String Quartet No. 1 (1950),
Among the lessons taught to me during the composition of my First Quartet was on about my relationship with performers and audiences. For as I wrote, an increasing number of musical difficulties arose for prospective performers and listeners, which the musical conception seemed to demand. I often wondered whether the quartet would ever have any performers or listeners. Yet within a few years of its composition it won an important prize and was played more than any work I had written up to that time. It even received praised from admired colleagues. Up to this time, I had quite consciously been trying to write for a certain audience – not that which frequented concerts of traditional music, nor that which had supported the avant-garde of the ‘20’s (which in the ‘40’s had come to seem elitist) but a new, more progressive and more popular audience. I had felt that it was my professional and social responsibility to write interesting, direct, easily understood music.
With this quartet, however I decided to focus on what had always been one of my own musical interests, that of ‘advanced’ music, and to follow out, with a minimal concern for their reception, my own musical thoughts along these lines. Now I think there is every reason to assume that if a composer has been well taught and has had experience, then his private judgment of comprehensibility and quality is what he must rely on if he is to communicate importantly.
The First Quartet was written in the undisturbed quiet of the Arizona desert, and, like the desert horizons I saw daily while it was being written, the quartet present a continuous unfolding and changing of expressive characters – one woven into the other or emerging from it – on a large scale. The general plan was suggested by Jean Cocteau’s film Le sang d’un poète, in which the entire dream-like action is framed by an interrupted slow-motion shot of a tall chimney being dynamited. Just as the chimney begins to fall apart, the shot is broken off and the entire movie follows after which the shot of the chimney is resumed at the point it left of, showing it disintegration in mid0air, and closing the film with its collapse on the ground. A similar interrupted continuity is employed in this quartet’s starting with a cadenza for cello alone that is continued by the first violin alone at the very end. On one level, I interpret Cocteau’s idea (and my own) as establishing the difference between external time (measured by the falling chimney, or the cadenza) and internal dream time (the main body of the work) – the dream time lasting but a moment of external time but from the dreamer’s point of view, a long stretch. In the First Quartet, the opening cadenzas also act as an introduction to the rest, and when it reappears at the end, it forms the last variation in a set of variations.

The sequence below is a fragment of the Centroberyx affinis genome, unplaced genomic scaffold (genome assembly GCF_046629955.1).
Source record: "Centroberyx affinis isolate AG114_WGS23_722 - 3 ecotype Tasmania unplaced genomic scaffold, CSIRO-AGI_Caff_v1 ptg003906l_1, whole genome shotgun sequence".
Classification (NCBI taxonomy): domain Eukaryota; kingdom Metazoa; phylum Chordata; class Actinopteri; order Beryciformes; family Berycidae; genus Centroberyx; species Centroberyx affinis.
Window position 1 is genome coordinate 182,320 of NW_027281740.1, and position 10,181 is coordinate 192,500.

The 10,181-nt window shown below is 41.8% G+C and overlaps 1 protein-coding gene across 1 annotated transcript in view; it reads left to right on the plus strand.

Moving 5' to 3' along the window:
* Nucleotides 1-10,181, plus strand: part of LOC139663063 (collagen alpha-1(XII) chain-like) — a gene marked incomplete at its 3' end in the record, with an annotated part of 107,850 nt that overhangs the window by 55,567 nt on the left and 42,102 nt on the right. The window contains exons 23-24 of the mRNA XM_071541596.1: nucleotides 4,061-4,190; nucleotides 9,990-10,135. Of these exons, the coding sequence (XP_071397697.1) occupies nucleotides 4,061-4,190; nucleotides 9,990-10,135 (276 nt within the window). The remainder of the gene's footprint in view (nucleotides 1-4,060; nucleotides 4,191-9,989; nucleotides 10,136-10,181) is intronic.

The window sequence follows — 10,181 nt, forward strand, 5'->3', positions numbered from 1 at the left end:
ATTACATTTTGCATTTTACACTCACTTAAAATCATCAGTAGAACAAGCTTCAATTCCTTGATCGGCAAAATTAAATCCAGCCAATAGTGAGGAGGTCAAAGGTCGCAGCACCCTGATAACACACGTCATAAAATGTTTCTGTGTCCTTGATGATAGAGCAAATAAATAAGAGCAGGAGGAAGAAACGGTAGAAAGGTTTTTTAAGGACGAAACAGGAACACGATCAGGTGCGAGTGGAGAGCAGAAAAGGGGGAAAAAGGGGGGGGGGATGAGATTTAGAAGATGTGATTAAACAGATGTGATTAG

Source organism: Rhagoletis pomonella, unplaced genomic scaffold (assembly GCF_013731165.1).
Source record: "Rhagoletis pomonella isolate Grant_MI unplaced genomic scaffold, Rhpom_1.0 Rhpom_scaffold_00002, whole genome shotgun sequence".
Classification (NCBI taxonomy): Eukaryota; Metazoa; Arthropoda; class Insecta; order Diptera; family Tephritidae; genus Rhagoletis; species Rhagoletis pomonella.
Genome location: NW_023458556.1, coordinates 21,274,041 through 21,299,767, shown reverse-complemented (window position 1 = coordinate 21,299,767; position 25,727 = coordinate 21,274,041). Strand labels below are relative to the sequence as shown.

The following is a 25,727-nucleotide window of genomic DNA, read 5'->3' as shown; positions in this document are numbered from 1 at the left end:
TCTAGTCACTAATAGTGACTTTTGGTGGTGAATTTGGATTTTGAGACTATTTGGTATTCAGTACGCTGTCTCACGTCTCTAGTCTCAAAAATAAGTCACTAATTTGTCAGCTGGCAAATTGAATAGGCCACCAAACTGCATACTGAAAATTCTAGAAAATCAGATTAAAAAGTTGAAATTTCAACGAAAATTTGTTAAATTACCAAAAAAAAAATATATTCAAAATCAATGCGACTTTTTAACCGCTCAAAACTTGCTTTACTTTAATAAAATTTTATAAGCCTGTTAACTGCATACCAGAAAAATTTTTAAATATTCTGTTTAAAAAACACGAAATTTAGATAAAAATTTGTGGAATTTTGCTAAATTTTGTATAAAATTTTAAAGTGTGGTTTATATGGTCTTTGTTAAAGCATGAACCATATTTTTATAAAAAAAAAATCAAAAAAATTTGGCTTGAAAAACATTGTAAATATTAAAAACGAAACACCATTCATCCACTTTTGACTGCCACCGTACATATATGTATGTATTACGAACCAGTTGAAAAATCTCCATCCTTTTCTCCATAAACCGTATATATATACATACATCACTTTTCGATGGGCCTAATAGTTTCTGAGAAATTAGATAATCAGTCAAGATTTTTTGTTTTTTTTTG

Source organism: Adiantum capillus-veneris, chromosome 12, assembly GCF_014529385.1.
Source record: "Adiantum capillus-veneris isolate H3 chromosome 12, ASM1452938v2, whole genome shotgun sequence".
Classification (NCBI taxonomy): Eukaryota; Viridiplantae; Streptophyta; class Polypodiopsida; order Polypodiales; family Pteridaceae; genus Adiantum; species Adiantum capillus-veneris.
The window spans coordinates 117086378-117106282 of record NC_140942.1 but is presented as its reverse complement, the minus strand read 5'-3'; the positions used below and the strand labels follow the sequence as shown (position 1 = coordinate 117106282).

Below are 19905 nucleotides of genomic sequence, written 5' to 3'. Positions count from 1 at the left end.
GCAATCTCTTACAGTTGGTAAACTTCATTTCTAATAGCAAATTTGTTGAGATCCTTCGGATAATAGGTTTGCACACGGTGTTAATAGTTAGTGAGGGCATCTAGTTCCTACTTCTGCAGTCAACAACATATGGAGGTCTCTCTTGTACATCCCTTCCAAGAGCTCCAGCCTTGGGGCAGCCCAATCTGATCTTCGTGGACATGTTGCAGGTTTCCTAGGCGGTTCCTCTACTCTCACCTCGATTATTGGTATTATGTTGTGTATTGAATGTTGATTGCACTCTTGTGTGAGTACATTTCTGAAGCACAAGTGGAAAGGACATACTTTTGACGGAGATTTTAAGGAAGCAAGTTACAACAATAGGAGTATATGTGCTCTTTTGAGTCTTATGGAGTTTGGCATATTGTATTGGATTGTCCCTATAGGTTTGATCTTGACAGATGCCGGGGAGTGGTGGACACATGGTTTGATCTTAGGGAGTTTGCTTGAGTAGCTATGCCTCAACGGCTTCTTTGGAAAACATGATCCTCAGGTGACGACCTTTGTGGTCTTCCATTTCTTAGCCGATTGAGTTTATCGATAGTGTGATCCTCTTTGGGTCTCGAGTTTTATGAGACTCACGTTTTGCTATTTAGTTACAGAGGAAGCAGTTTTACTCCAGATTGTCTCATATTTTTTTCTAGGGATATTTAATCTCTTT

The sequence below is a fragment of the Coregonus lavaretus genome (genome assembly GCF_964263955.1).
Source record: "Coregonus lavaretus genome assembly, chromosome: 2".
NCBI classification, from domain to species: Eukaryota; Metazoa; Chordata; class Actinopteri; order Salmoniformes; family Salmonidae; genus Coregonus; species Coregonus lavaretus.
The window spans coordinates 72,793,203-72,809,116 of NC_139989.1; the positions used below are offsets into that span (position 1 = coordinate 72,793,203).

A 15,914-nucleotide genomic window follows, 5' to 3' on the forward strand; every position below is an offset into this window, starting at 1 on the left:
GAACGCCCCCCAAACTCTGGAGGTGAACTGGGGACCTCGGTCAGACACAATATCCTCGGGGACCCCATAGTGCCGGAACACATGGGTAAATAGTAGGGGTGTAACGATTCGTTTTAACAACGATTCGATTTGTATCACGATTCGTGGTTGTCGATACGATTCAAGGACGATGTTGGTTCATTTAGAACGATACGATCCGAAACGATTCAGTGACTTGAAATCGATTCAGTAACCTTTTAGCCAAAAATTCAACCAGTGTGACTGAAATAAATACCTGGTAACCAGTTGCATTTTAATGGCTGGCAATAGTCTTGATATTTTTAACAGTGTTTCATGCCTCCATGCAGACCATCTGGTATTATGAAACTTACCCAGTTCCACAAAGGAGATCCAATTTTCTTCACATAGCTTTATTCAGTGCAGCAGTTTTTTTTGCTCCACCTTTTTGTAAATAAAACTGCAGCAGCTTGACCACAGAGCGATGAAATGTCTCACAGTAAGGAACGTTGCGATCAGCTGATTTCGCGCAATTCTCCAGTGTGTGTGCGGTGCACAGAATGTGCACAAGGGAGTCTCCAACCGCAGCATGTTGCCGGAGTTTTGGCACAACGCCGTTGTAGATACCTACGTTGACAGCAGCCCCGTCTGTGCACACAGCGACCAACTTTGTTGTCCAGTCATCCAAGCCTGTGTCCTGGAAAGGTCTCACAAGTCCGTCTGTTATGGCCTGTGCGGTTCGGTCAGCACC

The First Quartet is designed in four large sections: Fantasia, Allegro scorrevole, Adagio and Variations. This scheme is broken by two pauses, one in the middle of the Allegro scorrevole and other just after the Variations have been started by the cello, while the other instruments were concluding the Adagio. The first section, Fantasia, contrasts many themes of different character frequently counterpointed against each other. It concludes with the four main ideas being heard together, fading in and out of prominence. This leads directly to a rapid Allegro scorrevole, a sound-mosaic of brief fragments, interrupted once by a dramatic outburst, then resumed, again interrupted by a pause, again resumed, and finally interrupted by another outburst that forms the beginning of the Adagio.
During this extended slow movement, the two muted violins play soft, contemplative music answered by an impassioned rough recitative of the viola and cellos. This Adagio forms the extreme point of divergence between simultaneous ideas in the quartet and has been led up to and is led away from by many lesser degrees of differentiation. The last section, Variations, consists of a series of different themes repeated faster at each successive recurrence, some reaching at their speed vanishing point sooner than others.